Study of insects: anatomy, physiology, development, behavior; social insects; and insect control. Systematic coverage of major insect groups. Lab required. Spring, alternate years.

    Prerequisite(s): BIOL 151  or BIOL 125 , and BIOL 152 .
  
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    BIOL 315 - Ornithology


    3 Credit(s)

    Study of birds with emphasis on field identification. Field trips required. Spring.

    Prerequisite(s): BIOL 151  or BIOL 125 , and BIOL 152 .
  
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    BIOL 319 - Evolutionary Biology


    3 Credit(s)

    Evolutionary Biology examines the mechanisms that have resulted in the rich diversity of life. Students will explore connections between natural selection and genetics, population biology, form and function, sexual selection, development, the fossil record and human evolution. Spring.

    Prerequisite(s): BIOL 151  or BIOL 125 , and BIOL 152 .
  
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    BIOL 320 - Microbiology


    4 Credit(s)

    Morphological, physiological genetic, and biotechnological concepts of Bacteria, Archaea, Fungi and viruses. Laboratory emphasizes sterile culture techniques and current technology. Lab required. Fall.

    Prerequisite(s): BIOL 151  or BIOL 125 , BIOL 152 , and CHEM 105  and CHEM 106 .
  
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    BIOL 321 - Cell Structure


    3 Credit(s)

    Consideration of cells from standpoint of morphology at level of light and electron microscopes, cytodifferentiation, histochemistry and recent advances in cytological techniques. Fall or Spring.

    Prerequisite(s): BIOL 151  or BIOL 125 , and BIOL 152 .
  
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    BIOL 322 - Introduction to Genomics


    4 Credit(s)

    This course focuses on the theory and methods of analyzing large genetic data sets and their application to biological problems, including sequence alignment and search methods, gene prediction, phylogenetic trees, and microarray analysis. Lab required. Spring.

    Prerequisite(s): BIOL 311 .
  
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    BIOL 325 - Morphology of Lower Plants and Algae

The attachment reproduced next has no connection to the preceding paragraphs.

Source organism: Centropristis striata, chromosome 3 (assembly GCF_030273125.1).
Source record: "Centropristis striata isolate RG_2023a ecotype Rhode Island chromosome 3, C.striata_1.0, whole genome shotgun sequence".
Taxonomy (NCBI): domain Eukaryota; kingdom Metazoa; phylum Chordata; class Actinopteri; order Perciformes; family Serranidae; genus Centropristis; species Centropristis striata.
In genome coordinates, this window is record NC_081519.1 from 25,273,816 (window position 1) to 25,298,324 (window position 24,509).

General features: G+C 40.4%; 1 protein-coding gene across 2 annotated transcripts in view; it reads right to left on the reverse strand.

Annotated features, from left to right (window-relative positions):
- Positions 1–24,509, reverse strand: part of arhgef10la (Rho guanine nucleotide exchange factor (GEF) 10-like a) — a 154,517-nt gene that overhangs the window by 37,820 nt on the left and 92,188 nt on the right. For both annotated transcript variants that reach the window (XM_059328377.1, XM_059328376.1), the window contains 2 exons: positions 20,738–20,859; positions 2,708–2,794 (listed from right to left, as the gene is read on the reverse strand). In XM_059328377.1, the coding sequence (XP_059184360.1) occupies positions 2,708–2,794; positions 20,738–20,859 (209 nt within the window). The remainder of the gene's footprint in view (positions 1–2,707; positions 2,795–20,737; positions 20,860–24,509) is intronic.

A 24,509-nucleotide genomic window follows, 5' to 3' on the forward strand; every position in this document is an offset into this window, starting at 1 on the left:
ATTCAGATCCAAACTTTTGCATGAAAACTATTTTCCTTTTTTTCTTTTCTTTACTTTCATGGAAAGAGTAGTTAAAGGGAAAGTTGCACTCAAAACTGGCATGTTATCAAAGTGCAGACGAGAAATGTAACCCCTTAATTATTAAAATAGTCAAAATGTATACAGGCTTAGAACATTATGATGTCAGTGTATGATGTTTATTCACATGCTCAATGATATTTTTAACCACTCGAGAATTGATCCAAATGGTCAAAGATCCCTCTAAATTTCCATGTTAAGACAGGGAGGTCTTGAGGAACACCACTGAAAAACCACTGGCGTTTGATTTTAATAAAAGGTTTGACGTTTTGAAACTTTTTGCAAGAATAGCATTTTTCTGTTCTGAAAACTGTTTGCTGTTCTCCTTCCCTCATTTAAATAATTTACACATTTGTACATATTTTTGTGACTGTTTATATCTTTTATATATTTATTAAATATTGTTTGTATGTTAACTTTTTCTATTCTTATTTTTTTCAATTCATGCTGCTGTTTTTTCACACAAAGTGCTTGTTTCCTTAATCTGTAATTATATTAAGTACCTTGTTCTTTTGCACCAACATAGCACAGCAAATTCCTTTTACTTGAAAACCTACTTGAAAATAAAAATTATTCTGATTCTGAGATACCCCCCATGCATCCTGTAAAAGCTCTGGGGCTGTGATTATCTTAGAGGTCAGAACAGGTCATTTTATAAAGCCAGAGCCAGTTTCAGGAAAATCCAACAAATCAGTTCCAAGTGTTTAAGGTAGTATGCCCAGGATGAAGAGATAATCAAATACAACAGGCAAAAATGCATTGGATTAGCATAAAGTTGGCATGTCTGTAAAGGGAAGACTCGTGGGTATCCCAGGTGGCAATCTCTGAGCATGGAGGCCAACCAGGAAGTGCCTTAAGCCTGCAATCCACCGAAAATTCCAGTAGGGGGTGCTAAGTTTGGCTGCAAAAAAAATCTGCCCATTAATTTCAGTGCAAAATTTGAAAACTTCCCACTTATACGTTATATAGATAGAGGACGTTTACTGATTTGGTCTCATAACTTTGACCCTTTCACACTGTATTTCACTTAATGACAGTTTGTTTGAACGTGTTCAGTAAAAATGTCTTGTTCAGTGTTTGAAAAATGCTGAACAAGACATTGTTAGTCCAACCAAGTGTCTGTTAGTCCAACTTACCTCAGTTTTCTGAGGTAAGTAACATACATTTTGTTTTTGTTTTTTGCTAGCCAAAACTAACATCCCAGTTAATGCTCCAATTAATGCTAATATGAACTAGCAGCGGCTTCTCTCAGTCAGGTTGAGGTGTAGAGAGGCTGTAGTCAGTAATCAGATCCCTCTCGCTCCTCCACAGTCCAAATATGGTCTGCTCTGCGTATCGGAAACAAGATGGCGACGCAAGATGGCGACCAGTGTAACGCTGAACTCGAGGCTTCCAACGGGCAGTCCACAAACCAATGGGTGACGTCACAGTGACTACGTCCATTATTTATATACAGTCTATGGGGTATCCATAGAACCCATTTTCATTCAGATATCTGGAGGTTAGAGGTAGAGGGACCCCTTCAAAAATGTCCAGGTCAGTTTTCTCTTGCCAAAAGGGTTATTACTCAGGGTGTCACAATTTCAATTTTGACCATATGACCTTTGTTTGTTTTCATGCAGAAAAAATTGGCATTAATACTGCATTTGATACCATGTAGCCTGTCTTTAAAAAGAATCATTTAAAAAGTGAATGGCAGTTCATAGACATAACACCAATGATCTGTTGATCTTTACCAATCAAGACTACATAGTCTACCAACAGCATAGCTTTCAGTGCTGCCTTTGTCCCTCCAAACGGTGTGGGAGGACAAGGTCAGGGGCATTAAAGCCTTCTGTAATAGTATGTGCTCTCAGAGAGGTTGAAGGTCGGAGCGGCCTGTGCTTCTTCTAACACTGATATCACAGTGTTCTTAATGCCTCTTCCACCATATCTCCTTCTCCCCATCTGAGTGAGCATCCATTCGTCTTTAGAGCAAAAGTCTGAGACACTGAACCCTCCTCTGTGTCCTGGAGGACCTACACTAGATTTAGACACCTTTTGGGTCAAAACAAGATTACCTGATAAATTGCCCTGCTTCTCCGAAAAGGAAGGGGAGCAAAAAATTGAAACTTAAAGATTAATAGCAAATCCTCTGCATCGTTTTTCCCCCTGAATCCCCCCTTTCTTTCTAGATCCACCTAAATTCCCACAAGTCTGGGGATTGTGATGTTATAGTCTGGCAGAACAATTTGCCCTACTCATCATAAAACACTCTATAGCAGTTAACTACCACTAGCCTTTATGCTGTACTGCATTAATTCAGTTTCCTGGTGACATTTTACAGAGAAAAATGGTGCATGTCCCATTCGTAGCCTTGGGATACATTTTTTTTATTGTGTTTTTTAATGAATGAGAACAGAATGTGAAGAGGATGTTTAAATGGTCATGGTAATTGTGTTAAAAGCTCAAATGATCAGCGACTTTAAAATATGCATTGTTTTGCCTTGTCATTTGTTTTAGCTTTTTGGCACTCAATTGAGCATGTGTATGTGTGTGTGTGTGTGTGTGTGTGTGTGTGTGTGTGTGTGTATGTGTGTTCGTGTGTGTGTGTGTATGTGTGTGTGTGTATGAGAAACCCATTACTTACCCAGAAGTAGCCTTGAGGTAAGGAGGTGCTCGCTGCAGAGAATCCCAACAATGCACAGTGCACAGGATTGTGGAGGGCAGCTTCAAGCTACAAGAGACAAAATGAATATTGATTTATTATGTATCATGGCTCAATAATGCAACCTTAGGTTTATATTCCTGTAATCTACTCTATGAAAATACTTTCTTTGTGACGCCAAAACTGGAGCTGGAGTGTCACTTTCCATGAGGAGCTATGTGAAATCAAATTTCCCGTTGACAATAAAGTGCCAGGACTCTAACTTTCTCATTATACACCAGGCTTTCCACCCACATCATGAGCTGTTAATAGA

4 Credit(s)

    Evolutionary trends, life cycles and economic importance of nonflowering plants. Recent changes in classification and systematics are presented. Fall.

    Prerequisite(s): BIOL 151  or BIOL 125 , and BIOL 152 . Lab required.
  
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    BIOL 326 - Morphology of Higher Land Plants


    3 Credit(s)

    Interrelationships, life cycles, and economic significance of seed plants. Role of plant cells, tissues and organs in relation to biological processes of plants. Modern techniques in plant systematics are presented. Spring.

    Prerequisite(s): BIOL 151  or BIOL 125 , and BIOL 152 . Lab required.
  
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    BIOL 330 - Natural History of Lower Vertebrates


    4 Credit(s)

    Life histories, systematics, behavior, ecological relationships, distribution, reproduction, and evolution of protochordates, fish, amphibians, and reptiles. Emphasis on species of the northeastern United States and Canada. Lab required. Fall.

    Prerequisite(s): BIOL 151  or BIOL 125 , and BIOL 152 .
  
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    BIOL 331 - Natural History of Higher Vertebrates


    4 Credit(s)

    Life histories, systematics, behavior, distribution, reproduction and evolution of birds and mammals. Emphasis on species of the northeastern United States and Canada. Lab required. Spring.

    Prerequisite(s): BIOL 151  or BIOL 125 , and BIOL 152 .
  
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    BIOL 333 - Biogeography


    3 Credit(s)

    Gen Ed: SI credit.